subprocess vs. proctools

Donn Cave donn at
Tue Dec 14 17:35:42 CET 2004

Keith Dart <kdart at> wrote:
|>> Oh, I forgot to mention that it also has a more user- and 
|>> programmer-friendly ExitStatus object that processess can return. This 
|>> is directly testable in Python:
|>> proc = proctools.spawn("somecommand")
|>> exitstatus = proc.wait()
|>> if exitstatus:
|>> 	print "good result (errorlevel of zero)"
|>> else:
|>>      print exitstatus # prints message with exit value

This is indeed how the shell works, though the actual failure value
is rarely of any interest.  It's also in a more general sense how
C works - whether errors turn out to be "true" or "false", in either
case you test for that status (or you don't.)

Python doesn't work that way, there is normally no such thing as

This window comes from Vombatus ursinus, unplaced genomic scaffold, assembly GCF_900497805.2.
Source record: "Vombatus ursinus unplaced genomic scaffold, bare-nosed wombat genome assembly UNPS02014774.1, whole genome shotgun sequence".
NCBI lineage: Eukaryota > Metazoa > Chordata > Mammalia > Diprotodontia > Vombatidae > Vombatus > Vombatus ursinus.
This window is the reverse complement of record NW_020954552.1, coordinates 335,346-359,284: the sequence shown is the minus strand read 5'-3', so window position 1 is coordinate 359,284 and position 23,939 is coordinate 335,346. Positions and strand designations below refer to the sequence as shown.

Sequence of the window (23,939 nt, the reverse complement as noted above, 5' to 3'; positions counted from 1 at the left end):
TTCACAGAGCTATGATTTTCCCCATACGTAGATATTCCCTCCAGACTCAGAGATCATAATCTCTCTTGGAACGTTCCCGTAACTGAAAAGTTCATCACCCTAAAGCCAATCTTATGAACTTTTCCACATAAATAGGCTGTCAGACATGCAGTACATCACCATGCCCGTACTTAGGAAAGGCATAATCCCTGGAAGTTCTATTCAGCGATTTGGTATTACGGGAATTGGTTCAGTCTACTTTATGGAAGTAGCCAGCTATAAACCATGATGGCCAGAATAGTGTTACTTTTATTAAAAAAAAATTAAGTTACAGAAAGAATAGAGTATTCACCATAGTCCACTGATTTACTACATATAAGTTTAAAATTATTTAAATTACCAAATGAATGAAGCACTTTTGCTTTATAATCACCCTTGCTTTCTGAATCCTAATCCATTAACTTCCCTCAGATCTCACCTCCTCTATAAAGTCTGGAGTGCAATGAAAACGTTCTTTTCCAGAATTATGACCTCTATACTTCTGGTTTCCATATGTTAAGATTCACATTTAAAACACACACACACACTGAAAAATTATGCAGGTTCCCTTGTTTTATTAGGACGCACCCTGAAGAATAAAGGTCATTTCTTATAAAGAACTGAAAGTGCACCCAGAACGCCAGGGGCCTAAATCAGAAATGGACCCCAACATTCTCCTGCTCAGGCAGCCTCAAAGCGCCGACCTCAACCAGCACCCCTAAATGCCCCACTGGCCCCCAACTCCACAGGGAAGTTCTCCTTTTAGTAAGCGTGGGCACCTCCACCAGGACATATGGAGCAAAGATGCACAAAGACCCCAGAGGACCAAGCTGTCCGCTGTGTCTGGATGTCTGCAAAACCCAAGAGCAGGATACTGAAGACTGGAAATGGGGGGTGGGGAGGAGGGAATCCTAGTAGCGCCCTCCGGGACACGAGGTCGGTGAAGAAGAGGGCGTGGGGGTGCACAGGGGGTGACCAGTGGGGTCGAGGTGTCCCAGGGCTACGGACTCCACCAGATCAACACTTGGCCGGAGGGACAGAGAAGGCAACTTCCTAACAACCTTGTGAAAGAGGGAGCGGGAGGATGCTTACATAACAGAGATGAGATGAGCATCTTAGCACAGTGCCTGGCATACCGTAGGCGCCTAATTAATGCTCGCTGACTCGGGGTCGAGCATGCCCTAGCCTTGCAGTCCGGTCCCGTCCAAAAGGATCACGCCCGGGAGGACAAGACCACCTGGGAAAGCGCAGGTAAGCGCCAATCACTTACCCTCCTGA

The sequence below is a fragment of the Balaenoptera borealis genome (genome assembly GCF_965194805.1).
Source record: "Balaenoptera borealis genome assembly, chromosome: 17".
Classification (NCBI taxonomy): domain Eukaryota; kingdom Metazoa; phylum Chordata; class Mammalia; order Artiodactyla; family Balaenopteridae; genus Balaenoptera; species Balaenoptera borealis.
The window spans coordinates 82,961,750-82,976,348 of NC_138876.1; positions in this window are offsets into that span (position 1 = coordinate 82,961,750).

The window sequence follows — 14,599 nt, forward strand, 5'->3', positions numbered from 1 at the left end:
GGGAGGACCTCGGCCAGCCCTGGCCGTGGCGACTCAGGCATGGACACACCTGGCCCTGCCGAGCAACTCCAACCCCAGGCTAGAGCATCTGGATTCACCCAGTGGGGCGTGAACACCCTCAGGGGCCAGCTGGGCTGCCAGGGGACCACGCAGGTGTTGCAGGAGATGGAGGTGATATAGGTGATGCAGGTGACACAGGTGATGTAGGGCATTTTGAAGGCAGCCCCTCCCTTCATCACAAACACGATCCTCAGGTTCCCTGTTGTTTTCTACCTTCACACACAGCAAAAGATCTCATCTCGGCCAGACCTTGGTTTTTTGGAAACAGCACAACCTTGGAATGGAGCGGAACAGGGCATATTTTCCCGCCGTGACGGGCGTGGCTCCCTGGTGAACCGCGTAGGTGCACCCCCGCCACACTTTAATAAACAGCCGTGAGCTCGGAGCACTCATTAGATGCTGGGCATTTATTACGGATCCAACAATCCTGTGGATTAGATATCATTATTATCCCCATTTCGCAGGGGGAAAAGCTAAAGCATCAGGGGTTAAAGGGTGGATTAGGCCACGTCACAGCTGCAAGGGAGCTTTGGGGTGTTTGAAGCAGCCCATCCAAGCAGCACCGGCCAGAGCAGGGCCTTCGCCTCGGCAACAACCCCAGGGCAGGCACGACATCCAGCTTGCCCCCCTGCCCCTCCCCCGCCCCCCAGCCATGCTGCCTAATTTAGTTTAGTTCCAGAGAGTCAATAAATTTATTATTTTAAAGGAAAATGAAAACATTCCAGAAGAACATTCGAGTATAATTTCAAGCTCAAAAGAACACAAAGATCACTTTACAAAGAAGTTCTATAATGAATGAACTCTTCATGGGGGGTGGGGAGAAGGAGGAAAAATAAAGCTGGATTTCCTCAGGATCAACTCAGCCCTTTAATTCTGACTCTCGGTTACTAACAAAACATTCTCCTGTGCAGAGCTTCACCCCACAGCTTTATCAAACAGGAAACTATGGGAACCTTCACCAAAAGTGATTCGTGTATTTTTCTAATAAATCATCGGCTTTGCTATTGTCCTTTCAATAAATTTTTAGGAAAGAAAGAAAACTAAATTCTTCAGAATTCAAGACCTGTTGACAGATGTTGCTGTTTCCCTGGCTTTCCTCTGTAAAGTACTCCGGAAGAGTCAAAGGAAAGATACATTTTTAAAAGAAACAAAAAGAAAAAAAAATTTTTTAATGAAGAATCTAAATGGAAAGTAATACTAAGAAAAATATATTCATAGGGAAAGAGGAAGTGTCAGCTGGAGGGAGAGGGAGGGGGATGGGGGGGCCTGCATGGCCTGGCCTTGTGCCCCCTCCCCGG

an error return.  An idiomatic Python interface would be

        proc = proctools.spawn(command)
        print 'good result'
    except proctools.error, ev:
        print >> sys.stderr, '%s: %s' % (, ev.text)

[... list of features ...]

| You always invoke the spawn* functions with a string. This is parsed by 
| a shell-like parser (the shparser module that comes with it), but no 
| /bin/sh is invoked. The parser can handle single and double quotes, and 
| backslash escapes.

It was sounding good up to here.  A lot depends on the quality of
the parser, but it's so easy to support a list of arguments that
gets passed unmodified to execve(), and such an obvious win in the
common case where the command parameters are already separate values,
that an interface where you "always" have to encode them in a string
to be submitted to your parser seems to be ignoring the progress that
os.spawnv and popen2.Popen3 made on this.  Of course you don't need
to repeat their blunders either and accept either string or list of
strings in the same parameter, which makes for kind of a shabby API,
but maybe a keyword parameter or a separate function would make sense.

	Donn Cave, donn at

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